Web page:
I have just had the great pleasure – and honour – of being awarded an honorary degree by Queen Mary University, with which I have had a 10-year association as a visiting Professor of Cultural History. Julian Jackson, who has been a good friend during my time at Queen Mary, gave the citation and I am posting my response for two reasons. First, it gave me an opportunity to express my gratitude to the late Lisa Jardine, who got me involved there. And, secondly, it was an opportunity to reflect on what the benefits are of studying the humanities at a time when its benefits are maybe not as appreciated as they deserve to be.
• In autumn 2006, I was having a few problems during my time as Director of the National Gallery. I confided in Lisa Jardine, the wonderful and very charismatic seventeenth-century historian, who was at the time a Professor, not in the history department, but in the English Department, where she attracted both students and other scholars to Queen Mary, running the Centre for Editing Lives and Letters. Lisa had a very obvious and visible commitment to establishing relationships between scholarship and public life, demonstrated by her own involvement in the activities of the then Arts and Humanities Research Board, chairing the Man Booker Prize and as a Trustee of the Victoria and Albert Museum. For her, scholarship was a vehicle for the understanding not just of history, but of public life, bringing some the same skills of analysis and interpretation to both and exercising the same sense of morality and judgment in both. It was Lisa who suggested that I might become a Visiting Professor and I remain forever indebted to her for providing me with an intellectual home and for demonstrating that there can, and should, be an interchange between the university and the responsibilities of public institutions.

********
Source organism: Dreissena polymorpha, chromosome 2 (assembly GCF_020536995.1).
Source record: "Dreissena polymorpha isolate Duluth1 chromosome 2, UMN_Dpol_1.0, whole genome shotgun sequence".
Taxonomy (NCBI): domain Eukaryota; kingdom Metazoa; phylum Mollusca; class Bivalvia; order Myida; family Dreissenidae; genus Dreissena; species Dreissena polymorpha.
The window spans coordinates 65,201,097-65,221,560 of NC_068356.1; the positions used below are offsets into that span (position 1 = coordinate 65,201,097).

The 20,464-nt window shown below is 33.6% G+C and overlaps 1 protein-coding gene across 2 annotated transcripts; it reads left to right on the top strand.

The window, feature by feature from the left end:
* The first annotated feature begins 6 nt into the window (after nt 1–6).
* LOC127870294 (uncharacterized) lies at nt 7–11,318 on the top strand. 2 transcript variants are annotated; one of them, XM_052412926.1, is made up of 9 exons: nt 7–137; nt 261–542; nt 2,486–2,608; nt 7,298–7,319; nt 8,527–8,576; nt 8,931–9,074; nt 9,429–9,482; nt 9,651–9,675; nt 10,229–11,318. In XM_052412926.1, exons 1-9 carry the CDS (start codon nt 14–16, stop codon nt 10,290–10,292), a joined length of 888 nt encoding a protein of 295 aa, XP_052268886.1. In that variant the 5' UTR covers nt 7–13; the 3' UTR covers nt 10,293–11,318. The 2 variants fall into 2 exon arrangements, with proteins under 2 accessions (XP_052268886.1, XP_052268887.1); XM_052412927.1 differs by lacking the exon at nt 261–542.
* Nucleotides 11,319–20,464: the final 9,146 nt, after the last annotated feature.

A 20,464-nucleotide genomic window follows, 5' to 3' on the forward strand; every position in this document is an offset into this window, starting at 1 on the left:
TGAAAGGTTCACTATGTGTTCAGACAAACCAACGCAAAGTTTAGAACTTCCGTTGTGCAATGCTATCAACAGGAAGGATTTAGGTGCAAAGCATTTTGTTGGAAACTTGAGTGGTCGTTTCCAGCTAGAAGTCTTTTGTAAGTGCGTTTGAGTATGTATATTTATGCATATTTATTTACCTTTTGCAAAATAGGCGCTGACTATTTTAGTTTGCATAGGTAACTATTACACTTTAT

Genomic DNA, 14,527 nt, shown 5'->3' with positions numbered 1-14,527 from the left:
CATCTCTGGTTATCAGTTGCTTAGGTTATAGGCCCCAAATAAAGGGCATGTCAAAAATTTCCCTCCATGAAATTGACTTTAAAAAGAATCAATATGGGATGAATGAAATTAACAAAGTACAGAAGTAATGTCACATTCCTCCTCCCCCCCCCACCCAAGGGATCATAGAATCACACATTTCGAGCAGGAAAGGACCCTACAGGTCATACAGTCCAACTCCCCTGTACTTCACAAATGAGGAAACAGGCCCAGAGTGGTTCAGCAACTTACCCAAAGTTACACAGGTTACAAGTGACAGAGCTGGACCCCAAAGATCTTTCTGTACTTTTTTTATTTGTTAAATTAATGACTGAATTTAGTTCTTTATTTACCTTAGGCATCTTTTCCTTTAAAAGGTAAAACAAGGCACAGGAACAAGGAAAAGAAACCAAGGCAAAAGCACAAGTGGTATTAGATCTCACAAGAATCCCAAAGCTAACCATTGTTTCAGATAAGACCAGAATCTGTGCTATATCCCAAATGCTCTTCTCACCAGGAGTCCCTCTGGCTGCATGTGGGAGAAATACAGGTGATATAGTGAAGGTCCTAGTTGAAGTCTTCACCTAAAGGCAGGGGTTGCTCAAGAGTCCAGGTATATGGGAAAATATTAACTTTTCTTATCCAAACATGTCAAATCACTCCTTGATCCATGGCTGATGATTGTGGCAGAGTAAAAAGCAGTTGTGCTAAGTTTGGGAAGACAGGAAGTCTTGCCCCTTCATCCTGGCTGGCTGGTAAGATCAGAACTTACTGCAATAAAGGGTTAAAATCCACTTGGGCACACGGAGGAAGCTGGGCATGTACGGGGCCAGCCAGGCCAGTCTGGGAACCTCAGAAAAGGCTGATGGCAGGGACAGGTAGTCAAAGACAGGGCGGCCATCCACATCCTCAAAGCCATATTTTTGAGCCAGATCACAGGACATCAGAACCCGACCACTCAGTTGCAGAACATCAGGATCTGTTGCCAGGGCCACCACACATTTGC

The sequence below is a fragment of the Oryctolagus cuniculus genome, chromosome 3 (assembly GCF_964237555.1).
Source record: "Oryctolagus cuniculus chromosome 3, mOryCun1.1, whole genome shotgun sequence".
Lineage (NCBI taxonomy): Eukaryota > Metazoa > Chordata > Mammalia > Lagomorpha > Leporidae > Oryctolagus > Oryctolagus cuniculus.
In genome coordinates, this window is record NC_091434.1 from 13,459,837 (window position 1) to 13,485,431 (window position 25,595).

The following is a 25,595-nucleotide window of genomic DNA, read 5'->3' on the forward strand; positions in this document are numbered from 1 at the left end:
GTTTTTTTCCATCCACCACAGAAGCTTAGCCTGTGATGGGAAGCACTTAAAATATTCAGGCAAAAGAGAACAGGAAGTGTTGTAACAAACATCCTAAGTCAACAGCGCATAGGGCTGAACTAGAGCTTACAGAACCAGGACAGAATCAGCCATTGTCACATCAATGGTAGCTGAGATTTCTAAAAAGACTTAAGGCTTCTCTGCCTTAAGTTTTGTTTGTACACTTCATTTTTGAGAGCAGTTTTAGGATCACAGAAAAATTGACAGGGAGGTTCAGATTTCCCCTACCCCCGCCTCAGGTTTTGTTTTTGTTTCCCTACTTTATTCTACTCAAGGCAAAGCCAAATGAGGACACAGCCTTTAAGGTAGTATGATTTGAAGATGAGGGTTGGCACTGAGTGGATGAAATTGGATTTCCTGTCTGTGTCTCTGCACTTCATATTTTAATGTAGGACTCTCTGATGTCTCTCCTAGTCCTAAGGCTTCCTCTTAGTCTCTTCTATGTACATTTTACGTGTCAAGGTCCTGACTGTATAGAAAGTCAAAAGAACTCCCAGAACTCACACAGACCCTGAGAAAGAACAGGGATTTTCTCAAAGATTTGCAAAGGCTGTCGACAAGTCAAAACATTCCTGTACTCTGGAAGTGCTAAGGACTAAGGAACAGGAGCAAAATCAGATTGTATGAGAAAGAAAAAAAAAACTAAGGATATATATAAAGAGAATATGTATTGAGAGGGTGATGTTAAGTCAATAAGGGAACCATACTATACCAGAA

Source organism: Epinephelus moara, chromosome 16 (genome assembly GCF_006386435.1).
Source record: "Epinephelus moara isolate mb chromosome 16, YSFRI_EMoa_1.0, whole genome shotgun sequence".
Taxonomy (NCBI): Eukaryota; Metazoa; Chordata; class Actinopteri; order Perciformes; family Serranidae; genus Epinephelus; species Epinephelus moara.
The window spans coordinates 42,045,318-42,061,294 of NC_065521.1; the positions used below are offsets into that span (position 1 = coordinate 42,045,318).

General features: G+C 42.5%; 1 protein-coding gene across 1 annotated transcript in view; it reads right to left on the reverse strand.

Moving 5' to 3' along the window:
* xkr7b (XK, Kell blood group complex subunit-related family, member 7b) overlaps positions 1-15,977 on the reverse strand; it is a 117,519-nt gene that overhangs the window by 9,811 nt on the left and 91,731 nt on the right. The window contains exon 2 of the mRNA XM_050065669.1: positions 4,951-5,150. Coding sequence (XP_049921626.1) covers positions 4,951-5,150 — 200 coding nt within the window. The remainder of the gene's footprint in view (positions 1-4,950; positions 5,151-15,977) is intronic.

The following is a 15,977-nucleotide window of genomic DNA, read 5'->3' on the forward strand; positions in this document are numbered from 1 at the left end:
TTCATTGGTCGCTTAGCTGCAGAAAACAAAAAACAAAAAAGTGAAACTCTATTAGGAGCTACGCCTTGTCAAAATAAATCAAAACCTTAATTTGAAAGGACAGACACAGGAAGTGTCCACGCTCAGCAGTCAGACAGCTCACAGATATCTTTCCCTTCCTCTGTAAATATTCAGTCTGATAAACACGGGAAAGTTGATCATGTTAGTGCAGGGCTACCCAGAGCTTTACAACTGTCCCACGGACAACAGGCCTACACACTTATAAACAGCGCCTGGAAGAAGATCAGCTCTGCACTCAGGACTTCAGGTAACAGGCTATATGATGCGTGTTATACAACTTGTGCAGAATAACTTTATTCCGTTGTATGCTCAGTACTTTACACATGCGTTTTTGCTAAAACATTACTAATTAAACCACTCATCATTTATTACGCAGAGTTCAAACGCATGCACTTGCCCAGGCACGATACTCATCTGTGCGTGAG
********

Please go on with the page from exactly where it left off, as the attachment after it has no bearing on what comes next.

• I am not going to pretend that I have made a big contribution to the life of Queen Mary, other than very occasionally giving lectures and seminars, including what was described as my inaugural lecture in which I was able to map out some of the challenges of moving from the National Gallery to the Royal Academy, attending lectures not nearly as often as I would like to have done, and hosting history students taking Amanda Vickery’s third year course Behind Closed Doors: Houses, Interiors and Domestic Life from 1660 to 1830 who come and visit us in our house nearby on the Mile End Road.
• What I want to say today is how valuable I have found the association — the sense of an intellectual relationship, however fragile: the recognition that there is a life outside and beyond the often narrow constraints of running organisations; the recognition that while I was struggling with budgets and investments and fund-raising, the everyday world of management, there remains another, parallel world of looking at, thinking about, and analysing the past.
• So, if I have a message to graduating students, it is this. Do not forget that the skills that you have learned in the past three years are applicable in whatever life you are going on to, whatever organisation you work for, whether it is directly related to what you have studied or not. You will, or at least should, have learned skills of digesting complex data at speed; skills of analysis and interpretation; of seeing human activity in relationship to larger structures of practice; skills of making an argument, presenting a case, basic skills of communication. I read everyday of the loss of faith in the virtues of the humanities, most especially from politicians, many of whom are themselves graduates in the humanities, having read history or classics or PPE, suggesting that this is not a form of expertise to be valued. But I have found the humanities to have been a useful training for other areas of public life, providing a sense of discipline in analysis and a sense of morality in placing one’s activities in the context of the past. I very much hope that you all will enjoy the same sense of the benefit of three years of study that I have.